How Jayme Closs Crawled Out of Captivity After Months of Alleged Abuse and Threats

At times, Jayme Closs was allegedly restrained to the area beneath her captor's bed, where she'd remain for hours without food, water, or bathroom breaks

Wisconsin teen Jayme Closs waited months for just the right moment to escape her alleged kidnapper, Jake Thomas Patterson, who allegedly hit and threatened her during her nearly three months in captivity, according to a newly-released criminal complaint obtained by PEOPLE.

The complaint against the 21-year-old defendant alleges he held Jayme captive in a cabin in Gordon and that on Jan. 10, he told her the 13-year-old he’d be leaving for five or six hours.

She told police that once she was certain he’d left, she freed herself from beneath his bed — where she routinely had to stay when he went out or had company over — threw on a pair of his shoes and fled the house.

Jayme “walked out of the house and walked towards the road to a woman who she saw walking a dog,” the criminal complaint continues.

It further alleges Patterson went to great lengths to conceal Jayme, making her stay under his bed for up to 12 hours without food, water, or bathroom breaks.

The complaint alleged Patterson ordered Jayme “to remain under the bed whenever he left the house” and, to ensure she didn’t leave, had “stacked totes and laundry bins around the bed with weights (like weights for barbells) stacked against them so she could not move them without his being able to detect if she did.”

When Patterson had guests stop by, he allegedly turned the music on in his room so Jayme could not hear what was happening “if there was anyone else in the house with him.”

Jayme Closs

According to the complaint, Jayme alleged to police “Patterson made it clear that nobody was to know she was there or bad things would happen to her.”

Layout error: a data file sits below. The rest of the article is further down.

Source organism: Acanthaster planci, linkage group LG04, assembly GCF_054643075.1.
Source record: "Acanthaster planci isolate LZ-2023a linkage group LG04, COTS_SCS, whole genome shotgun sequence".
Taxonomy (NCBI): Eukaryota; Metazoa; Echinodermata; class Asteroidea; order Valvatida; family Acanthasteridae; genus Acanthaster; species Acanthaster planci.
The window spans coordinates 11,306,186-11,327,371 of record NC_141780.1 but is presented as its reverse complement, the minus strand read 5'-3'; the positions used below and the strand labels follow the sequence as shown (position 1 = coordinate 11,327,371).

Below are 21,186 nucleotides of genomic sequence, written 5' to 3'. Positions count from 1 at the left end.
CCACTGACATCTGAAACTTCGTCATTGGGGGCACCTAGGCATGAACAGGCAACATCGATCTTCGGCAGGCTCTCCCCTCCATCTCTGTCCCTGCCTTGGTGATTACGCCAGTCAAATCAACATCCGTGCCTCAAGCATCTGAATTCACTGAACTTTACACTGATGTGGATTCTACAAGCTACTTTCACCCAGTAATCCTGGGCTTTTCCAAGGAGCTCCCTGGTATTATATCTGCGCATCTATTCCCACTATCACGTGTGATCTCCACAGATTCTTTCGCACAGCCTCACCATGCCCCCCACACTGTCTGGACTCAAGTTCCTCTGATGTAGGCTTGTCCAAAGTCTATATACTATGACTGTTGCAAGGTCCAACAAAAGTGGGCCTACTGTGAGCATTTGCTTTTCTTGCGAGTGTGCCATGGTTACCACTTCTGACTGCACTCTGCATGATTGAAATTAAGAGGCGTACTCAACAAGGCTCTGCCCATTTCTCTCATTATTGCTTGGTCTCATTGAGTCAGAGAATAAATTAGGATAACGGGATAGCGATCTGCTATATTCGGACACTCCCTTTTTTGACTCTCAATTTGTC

The girl allegedly “described how, on one occasion, Patterson got mad at her and hit her ‘really hard’ on her back with what she described as a handle for something used to clean blinds and that it hurt really bad when Patterson hit her with it.”

The criminal complaint against him alleges Patterson became aware of Jayme when he spotted her boarding the school bus outside her home one morning. He allegedly told investigators “when he saw [Jayme], he knew that was the girl he was going to take.”

The alleged abduction of Jayme was the suspect’s goal on Oct. 15, the night he is accused of killing her parents James, 56, and Denise Closs, 46, in their Barron home before abducting Jayme. Barron County Sheriff Chris Fitzgerald alleged Jayme was Patterson’s “only target.”

According to the complaint, Jayme was asleep in her bedroom the night she was abducted.

The complaint describes how allegedly Patterson dressed in black that night. It alleges he admitted his guilt to police.

Patterson, who is unemployed, was not on the radar of investigators and had no criminal history in Wisconsin, authorities have said.

• Want to keep up with the latest crime coverage? Click here to get breaking crime news, ongoing trial coverage and details of intriguing unsolved cases in the True Crime Newsletter.

Police have revealed Patterson had no prior contact with Jayme’s parents before allegedly killing them, even though the three appeared to have worked together three years ago for one day in the same Jennie-O Turkey Store in Barron.

Police believe that when the suspect was stopped in his car by police on Thursday, he was out looking for Jayme.

Barron County Sheriff's Dept; Abducted - Find Jayme Closs/Facebook

“This is a very tragic situation,” Patterson’s lawyers said in a joint statement, according to local media reports. “There is a substantial amount of information, interest, and emotion involved in this case. Mr. Patterson’s legal team will be relying on the integrity of our judicial system to ensure that everyone’s rights are protected and respected.”

PEOPLE has reached out to the two lawyers for additional comment.

Patterson is being held in the Barron County Jail. He is charged with two counts of first-degree homicide, one count of kidnapping and one count of armed burglary, according to the complaint.

At a court arraignment on Monday, he was not asked to enter a plea and his bail was set at $5 million.

Related Articles